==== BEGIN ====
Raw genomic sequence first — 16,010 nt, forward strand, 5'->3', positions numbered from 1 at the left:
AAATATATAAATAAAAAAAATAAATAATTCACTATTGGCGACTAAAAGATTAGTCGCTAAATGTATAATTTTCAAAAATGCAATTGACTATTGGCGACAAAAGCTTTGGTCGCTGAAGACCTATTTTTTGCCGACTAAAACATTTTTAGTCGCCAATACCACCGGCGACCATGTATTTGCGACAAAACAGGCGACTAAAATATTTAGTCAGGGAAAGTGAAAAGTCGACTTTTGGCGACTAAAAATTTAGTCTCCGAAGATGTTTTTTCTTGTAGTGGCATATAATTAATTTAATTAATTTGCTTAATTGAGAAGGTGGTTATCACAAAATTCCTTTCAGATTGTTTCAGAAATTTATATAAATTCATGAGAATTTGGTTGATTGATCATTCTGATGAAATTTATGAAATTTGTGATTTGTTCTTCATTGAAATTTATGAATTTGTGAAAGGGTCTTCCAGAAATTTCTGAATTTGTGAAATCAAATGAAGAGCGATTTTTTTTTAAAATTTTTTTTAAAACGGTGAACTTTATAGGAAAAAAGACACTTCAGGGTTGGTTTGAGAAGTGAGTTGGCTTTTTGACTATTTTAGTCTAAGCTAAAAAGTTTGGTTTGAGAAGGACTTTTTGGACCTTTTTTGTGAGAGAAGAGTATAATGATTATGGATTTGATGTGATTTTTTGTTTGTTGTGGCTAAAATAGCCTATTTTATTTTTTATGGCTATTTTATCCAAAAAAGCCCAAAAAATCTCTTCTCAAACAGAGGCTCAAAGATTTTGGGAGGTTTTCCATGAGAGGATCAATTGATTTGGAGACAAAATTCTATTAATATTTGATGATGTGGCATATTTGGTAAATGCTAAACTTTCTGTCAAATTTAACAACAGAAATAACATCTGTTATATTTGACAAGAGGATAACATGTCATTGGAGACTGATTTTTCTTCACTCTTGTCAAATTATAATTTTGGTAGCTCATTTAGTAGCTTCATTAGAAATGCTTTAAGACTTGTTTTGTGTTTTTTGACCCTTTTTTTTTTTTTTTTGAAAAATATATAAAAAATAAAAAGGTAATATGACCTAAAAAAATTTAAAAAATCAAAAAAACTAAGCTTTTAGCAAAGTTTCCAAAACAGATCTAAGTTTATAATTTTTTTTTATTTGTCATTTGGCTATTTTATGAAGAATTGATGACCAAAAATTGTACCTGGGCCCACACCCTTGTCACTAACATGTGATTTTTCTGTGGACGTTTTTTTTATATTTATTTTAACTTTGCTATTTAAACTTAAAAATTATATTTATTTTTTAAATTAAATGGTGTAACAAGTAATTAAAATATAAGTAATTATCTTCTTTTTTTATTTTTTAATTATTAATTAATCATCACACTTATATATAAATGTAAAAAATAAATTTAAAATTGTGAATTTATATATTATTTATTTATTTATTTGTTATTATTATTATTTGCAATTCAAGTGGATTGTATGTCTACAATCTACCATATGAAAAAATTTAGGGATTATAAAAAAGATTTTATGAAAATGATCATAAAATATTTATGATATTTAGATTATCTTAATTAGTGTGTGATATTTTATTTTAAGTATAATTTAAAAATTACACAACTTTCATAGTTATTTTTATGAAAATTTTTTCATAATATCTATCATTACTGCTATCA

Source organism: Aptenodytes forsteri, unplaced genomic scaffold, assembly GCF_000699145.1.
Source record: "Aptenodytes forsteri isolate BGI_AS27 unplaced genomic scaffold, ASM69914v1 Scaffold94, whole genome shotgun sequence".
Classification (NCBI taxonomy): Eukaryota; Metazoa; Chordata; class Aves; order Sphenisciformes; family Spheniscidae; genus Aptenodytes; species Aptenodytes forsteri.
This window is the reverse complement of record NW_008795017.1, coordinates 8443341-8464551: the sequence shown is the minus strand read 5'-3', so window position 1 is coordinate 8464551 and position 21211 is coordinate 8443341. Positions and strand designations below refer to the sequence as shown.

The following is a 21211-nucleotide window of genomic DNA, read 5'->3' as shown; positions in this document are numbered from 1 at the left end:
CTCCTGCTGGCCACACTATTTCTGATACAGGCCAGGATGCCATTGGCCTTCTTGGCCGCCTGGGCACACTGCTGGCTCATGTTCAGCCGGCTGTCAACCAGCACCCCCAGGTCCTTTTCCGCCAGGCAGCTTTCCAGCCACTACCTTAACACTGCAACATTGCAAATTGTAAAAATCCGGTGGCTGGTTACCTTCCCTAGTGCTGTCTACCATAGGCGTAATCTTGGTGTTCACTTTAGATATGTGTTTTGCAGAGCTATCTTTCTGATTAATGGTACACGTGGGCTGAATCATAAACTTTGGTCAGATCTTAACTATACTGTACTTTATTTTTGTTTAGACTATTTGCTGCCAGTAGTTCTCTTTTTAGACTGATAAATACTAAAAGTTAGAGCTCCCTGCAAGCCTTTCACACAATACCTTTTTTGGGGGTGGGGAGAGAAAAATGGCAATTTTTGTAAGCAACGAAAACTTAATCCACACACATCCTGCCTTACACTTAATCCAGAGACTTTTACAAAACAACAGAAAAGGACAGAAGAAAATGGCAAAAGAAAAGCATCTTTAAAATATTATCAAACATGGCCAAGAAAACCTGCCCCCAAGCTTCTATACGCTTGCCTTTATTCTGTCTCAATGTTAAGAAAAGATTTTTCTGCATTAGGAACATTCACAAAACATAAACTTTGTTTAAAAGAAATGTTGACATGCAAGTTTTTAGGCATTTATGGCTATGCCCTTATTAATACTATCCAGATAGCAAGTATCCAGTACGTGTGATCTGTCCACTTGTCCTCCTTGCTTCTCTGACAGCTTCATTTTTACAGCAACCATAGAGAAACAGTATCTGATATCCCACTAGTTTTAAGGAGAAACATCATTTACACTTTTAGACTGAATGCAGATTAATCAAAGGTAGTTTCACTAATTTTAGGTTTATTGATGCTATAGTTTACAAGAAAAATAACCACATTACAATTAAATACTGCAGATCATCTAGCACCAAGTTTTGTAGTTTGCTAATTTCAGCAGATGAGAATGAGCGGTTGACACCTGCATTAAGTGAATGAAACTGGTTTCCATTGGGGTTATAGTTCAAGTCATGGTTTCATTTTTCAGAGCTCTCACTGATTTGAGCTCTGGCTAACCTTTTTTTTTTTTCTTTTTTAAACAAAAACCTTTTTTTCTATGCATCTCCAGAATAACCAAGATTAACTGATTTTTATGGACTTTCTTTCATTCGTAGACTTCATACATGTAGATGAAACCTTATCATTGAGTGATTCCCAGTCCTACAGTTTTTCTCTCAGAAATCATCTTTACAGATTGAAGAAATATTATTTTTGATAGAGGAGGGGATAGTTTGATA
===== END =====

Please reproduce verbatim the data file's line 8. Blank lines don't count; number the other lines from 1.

CTCCTGCTGGCCACACTATTTCTGATACAGGCCAGGATGCCATTGGCCTTCTTGGCCGCCTGGGCACACTGCTGGCTCATGTTCAGCCGGCTGTCAACCAGCACCCCCAGGTCCTTTTCCGCCAGGCAGCTTTCCAGCCACTACCTTAACACTGCAACATTGCAAATTGTAAAAATCCGGTGGCTGGTTACCTTCCCTAGTGCTGTCTACCATAGGCGTAATCTTGGTGTTCACTTTAGATATGTGTTTTGCAGAGCTATCTTTCTGATTAATGGTACACGTGGGCTGAATCATAAACTTTGGTCAGATCTTAACTATACTGTACTTTATTTTTGTTTAGACTATTTGCTGCCAGTAGTTCTCTTTTTAGACTGATAAATACTAAAAGTTAGAGCTCCCTGCAAGCCTTTCACACAATACCTTTTTTGGGGGTGGGGAGAGAAAAATGGCAATTTTTGTAAGCAACGAAAACTTAATCCACACACATCCTGCCTTACACTTAATCCAGAGACTTTTACAAAACAACAGAAAAGGACAGAAGAAAATGGCAAAAGAAAAGCATCTTTAAAATATTATCAAACATGGCCAAGAAAACCTGCCCCCAAGCTTCTATACGCTTGCCTTTATTCTGTCTCAATGTTAAGAAAAGATTTTTCTGCATTAGGAACATTCACAAAACATAAACTTTGTTTAAAAGAAATGTTGACATGCAAGTTTTTAGGCATTTATGGCTATGCCCTTATTAATACTATCCAGATAGCAAGTATCCAGTACGTGTGATCTGTCCACTTGTCCTCCTTGCTTCTCTGACAGCTTCATTTTTACAGCAACCATAGAGAAACAGTATCTGATATCCCACTAGTTTTAAGGAGAAACATCATTTACACTTTTAGACTGAATGCAGATTAATCAAAGGTAGTTTCACTAATTTTAGGTTTATTGATGCTATAGTTTACAAGAAAAATAACCACATTACAATTAAATACTGCAGATCATCTAGCACCAAGTTTTGTAGTTTGCTAATTTCAGCAGATGAGAATGAGCGGTTGACACCTGCATTAAGTGAATGAAACTGGTTTCCATTGGGGTTATAGTTCAAGTCATGGTTTCATTTTTCAGAGCTCTCACTGATTTGAGCTCTGGCTAACCTTTTTTTTTTTTCTTTTTTAAACAAAAACCTTTTTTTCTATGCATCTCCAGAATAACCAAGATTAACTGATTTTTATGGACTTTCTTTCATTCGTAGACTTCATACATGTAGATGAAACCTTATCATTGAGTGATTCCCAGTCCTACAGTTTTTCTCTCAGAAATCATCTTTACAGATTGAAGAAATATTATTTTTGATAGAGGAGGGGATAGTTTGATA